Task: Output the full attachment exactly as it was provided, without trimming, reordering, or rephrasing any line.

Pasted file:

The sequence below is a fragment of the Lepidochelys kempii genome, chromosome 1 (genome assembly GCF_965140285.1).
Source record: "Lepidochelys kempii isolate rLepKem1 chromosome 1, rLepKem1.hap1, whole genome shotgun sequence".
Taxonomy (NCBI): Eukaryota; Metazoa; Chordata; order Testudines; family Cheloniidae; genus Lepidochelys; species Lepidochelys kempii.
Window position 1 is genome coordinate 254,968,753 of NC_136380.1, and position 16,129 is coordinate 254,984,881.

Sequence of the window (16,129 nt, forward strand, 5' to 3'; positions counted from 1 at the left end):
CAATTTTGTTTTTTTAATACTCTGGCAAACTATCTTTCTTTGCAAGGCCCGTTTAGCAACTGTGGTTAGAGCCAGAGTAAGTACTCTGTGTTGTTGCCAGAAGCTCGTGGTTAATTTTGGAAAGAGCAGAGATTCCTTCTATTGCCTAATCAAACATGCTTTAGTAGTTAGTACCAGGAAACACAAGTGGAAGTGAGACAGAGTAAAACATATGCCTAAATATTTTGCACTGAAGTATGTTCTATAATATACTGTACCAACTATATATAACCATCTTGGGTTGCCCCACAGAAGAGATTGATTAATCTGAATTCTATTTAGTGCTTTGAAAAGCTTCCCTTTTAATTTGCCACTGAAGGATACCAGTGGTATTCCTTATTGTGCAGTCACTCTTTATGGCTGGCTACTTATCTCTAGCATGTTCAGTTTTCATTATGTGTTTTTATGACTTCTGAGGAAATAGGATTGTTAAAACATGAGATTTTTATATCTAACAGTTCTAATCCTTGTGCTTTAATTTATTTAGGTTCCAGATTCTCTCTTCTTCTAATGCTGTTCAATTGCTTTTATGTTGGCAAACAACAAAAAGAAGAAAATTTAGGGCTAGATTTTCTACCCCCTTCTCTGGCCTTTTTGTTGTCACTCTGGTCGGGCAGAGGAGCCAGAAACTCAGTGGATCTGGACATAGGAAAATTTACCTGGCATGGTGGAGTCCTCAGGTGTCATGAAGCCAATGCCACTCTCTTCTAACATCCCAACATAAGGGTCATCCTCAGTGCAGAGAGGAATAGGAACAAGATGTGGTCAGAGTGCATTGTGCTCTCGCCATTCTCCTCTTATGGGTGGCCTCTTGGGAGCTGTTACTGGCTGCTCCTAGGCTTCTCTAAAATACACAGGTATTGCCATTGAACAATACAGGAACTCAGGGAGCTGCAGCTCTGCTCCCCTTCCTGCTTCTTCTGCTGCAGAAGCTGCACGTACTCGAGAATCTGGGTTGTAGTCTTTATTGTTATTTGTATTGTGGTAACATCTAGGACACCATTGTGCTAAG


The sequence below is a fragment of the Lepidochelys kempii genome, chromosome 1 (genome assembly GCF_965140285.1).
Source record: "Lepidochelys kempii isolate rLepKem1 chromosome 1, rLepKem1.hap1, whole genome shotgun sequence".
Taxonomy (NCBI): Eukaryota; Metazoa; Chordata; order Testudines; family Cheloniidae; genus Lepidochelys; species Lepidochelys kempii.
Window position 1 is genome coordinate 254,968,753 of NC_136380.1, and position 16,129 is coordinate 254,984,881.

Sequence of the window (16,129 nt, forward strand, 5' to 3'; positions counted from 1 at the left end):
CAATTTTGTTTTTTTAATACTCTGGCAAACTATCTTTCTTTGCAAGGCCCGTTTAGCAACTGTGGTTAGAGCCAGAGTAAGTACTCTGTGTTGTTGCCAGAAGCTCGTGGTTAATTTTGGAAAGAGCAGAGATTCCTTCTATTGCCTAATCAAACATGCTTTAGTAGTTAGTACCAGGAAACACAAGTGGAAGTGAGACAGAGTAAAACATATGCCTAAATATTTTGCACTGAAGTATGTTCTATAATATACTGTACCAACTATATATAACCATCTTGGGTTGCCCCACAGAAGAGATTGATTAATCTGAATTCTATTTAGTGCTTTGAAAAGCTTCCCTTTTAATTTGCCACTGAAGGATACCAGTGGTATTCCTTATTGTGCAGTCACTCTTTATGGCTGGCTACTTATCTCTAGCATGTTCAGTTTTCATTATGTGTTTTTATGACTTCTGAGGAAATAGGATTGTTAAAACATGAGATTTTTATATCTAACAGTTCTAATCCTTGTGCTTTAATTTATTTAGGTTCCAGATTCTCTCTTCTTCTAATGCTGTTCAATTGCTTTTATGTTGGCAAACAACAAAAAGAAGAAAATTTAGGGCTAGATTTTCTACCCCCTTCTCTGGCCTTTTTGTTGTCACTCTGGTCGGGCAGAGGAGCCAGAAACTCAGTGGATCTGGACATAGGAAAATTTACCTGGCATGGTGGAGTCCTCAGGTGTCATGAAGCCAATGCCACTCTCTTCTAACATCCCAACATAAGGGTCATCCTCAGTGCAGAGAGGAATAGGAACAAGATGTGGTCAGAGTGCATTGTGCTCTCGCCATTCTCCTCTTATGGGTGGCCTCTTGGGAGCTGTTACTGGCTGCTCCTAGGCTTCTCTAAAATACACAGGTATTGCCATTGAACAATACAGGAACTCAGGGAGCTGCAGCTCTGCTCCCCTTCCTGCTTCTTCTGCTGCAGAAGCTGCACGTACTCGAGAATCTGGGTTGTAGTCTTTATTGTTATTTGTATTGTGGTAACATCTAGGACACCATTGTGCTAAG